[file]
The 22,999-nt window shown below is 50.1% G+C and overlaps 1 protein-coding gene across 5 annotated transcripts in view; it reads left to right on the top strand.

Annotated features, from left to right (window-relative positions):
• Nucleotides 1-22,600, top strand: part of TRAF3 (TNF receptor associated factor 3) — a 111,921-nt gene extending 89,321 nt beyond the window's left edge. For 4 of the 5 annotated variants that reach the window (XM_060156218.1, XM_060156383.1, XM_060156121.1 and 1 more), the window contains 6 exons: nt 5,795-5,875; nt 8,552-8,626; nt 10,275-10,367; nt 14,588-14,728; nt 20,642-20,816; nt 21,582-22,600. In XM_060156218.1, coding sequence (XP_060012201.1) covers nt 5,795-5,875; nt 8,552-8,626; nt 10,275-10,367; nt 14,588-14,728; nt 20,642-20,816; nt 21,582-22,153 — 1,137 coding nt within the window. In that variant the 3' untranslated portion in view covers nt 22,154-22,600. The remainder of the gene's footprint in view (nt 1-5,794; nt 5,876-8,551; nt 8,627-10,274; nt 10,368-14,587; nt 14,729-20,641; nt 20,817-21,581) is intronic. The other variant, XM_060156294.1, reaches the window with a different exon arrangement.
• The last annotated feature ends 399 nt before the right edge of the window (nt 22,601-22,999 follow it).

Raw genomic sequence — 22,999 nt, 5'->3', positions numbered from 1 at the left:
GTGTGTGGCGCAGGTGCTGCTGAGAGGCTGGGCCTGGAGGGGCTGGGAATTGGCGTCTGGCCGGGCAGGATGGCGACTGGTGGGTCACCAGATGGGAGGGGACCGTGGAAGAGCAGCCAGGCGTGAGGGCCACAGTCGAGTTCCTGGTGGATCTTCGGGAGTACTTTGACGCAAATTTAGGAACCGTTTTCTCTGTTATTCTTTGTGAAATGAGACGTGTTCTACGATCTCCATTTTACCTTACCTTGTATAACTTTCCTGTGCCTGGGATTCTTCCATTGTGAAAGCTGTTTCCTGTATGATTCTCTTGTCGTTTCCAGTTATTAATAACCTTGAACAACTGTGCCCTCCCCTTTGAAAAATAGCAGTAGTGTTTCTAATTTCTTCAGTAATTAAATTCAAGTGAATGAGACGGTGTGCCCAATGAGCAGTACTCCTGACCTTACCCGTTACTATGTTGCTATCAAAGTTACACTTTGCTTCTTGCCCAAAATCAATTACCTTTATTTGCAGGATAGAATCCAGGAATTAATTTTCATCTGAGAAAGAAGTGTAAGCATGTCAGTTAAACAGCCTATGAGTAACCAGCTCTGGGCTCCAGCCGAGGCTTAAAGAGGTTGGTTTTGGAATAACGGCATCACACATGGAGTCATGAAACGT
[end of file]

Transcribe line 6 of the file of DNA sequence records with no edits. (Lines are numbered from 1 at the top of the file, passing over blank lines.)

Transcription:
GTGTGTGGCGCAGGTGCTGCTGAGAGGCTGGGCCTGGAGGGGCTGGGAATTGGCGTCTGGCCGGGCAGGATGGCGACTGGTGGGTCACCAGATGGGAGGGGACCGTGGAAGAGCAGCCAGGCGTGAGGGCCACAGTCGAGTTCCTGGTGGATCTTCGGGAGTACTTTGACGCAAATTTAGGAACCGTTTTCTCTGTTATTCTTTGTGAAATGAGACGTGTTCTACGATCTCCATTTTACCTTACCTTGTATAACTTTCCTGTGCCTGGGATTCTTCCATTGTGAAAGCTGTTTCCTGTATGATTCTCTTGTCGTTTCCAGTTATTAATAACCTTGAACAACTGTGCCCTCCCCTTTGAAAAATAGCAGTAGTGTTTCTAATTTCTTCAGTAATTAAATTCAAGTGAATGAGACGGTGTGCCCAATGAGCAGTACTCCTGACCTTACCCGTTACTATGTTGCTATCAAAGTTACACTTTGCTTCTTGCCCAAAATCAATTACCTTTATTTGCAGGATAGAATCCAGGAATTAATTTTCATCTGAGAAAGAAGTGTAAGCATGTCAGTTAAACAGCCTATGAGTAACCAGCTCTGGGCTCCAGCCGAGGCTTAAAGAGGTTGGTTTTGGAATAACGGCATCACACATGGAGTCATGAAACGT